In India, children with special needs who have a knack for playing cricket are cheered on by their mothers.
BEING disabled doesn’t have to be the big setback that it’s made out be – that’s what Manisha Kolte, a daily wage earner from Nagpur in Maharashtra, India, told her son, Nikhil, ever since the boy realised that he was "different" from the other children in his neighbourhood. Nikhil has been visually challenged since birth and his mother has been his biggest source of strength and his greatest supporter.
“When everyone in the family, including my husband and in-laws, had given up on my son after they came to know of his disability, I made up my mind to prove everyone wrong. There is nothing wrong with him, so why should he be written off without being given a chance?” says Kolte.
Despite the hardships, Kolte has “brought him up to think and be like a normal child. He may be studying in a special school which is equipped to provide him with quality education, but he is like any regular child. I know he will do well in life.”
Recently, Nikhil made his mother very proud when he padded up to play for a one-of-its-kind premier cricket league tournament for the visually impaired in his hometown.
“When he told me that he was participating in this special tournament, I was happy that he was going to successfully cross another barrier that this society has set for people like him. Playing cricket has further boosted his confidence.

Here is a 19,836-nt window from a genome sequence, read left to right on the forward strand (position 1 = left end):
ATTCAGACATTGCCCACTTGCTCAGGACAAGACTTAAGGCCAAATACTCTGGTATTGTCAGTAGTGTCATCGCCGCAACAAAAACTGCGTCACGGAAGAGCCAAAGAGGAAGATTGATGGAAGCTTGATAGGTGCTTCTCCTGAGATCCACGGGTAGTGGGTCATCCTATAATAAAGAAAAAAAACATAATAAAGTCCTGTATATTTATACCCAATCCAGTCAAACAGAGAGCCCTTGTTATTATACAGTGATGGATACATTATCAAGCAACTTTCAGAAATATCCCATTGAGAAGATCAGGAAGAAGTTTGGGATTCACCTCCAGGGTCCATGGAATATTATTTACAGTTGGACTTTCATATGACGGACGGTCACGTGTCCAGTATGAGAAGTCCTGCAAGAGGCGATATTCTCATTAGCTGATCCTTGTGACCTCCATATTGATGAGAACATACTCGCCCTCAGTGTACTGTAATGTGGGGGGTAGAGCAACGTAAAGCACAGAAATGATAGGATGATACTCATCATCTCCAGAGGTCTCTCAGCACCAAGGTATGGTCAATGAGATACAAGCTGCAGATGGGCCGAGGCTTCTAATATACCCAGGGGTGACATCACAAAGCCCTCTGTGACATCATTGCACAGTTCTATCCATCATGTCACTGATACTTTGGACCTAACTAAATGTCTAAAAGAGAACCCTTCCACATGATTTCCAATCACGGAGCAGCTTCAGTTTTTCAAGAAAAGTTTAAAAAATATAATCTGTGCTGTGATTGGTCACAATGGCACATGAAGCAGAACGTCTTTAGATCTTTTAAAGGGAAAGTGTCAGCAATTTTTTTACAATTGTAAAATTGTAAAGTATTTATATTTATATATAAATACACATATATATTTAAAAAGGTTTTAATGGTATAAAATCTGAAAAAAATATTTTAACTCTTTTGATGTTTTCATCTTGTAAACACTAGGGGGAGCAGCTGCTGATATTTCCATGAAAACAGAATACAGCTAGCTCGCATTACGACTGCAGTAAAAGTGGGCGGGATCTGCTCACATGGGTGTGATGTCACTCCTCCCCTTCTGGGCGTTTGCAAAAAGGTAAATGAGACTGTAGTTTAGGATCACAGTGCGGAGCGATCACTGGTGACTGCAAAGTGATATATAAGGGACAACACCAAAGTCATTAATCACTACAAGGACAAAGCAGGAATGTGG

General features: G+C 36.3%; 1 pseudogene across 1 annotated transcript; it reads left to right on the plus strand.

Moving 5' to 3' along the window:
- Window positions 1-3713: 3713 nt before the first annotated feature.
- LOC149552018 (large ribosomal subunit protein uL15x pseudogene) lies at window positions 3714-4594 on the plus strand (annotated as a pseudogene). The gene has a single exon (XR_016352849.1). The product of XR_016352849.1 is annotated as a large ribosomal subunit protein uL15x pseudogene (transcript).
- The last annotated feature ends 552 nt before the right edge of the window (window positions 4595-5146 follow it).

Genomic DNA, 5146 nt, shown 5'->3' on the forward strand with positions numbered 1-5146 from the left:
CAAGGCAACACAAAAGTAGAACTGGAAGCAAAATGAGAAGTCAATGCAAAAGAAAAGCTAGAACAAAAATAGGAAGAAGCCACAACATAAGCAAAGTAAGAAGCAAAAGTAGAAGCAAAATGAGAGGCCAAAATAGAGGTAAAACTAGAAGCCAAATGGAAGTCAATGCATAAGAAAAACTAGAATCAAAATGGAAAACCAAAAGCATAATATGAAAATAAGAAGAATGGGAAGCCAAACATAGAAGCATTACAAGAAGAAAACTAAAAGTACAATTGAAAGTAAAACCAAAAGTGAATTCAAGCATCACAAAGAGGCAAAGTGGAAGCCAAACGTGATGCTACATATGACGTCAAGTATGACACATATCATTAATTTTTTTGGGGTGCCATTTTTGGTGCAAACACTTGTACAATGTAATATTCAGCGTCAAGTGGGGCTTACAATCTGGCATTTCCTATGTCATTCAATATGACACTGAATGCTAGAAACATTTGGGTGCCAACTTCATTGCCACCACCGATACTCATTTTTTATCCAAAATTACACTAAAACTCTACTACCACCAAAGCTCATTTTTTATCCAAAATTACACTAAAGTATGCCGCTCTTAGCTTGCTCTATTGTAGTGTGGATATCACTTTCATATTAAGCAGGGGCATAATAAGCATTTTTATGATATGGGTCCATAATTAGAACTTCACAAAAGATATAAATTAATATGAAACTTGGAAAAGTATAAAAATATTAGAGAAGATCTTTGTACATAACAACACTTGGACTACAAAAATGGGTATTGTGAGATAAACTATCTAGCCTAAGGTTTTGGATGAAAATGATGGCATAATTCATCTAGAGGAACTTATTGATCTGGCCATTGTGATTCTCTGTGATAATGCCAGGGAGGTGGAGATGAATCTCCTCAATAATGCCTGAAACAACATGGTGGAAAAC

“As a mother, I feel my prayers will bear fruit the day he is completely independent. Sometimes, I spend sleepless nights wondering whether he will be all alone once I am gone but I want to continue hoping for the best – and efforts like this cricket competition give courage to mothers like me,” she adds.
Setting up the Premier Cricket League for the visually impaired in the Vidarbha region of Maharashtra is the brainchild of Amar Wasnik, a local social worker.
“I have been working with differently-abled men and women for the last 15 years. The whole idea behind initiating this tournament was not just to motivate the visually impaired but also to spread awareness amongst the general public about the challenges they face. If they can play cricket, they can do anything. But in order for them to be fully empowered, this society too has to be on their side,” says Wasnik.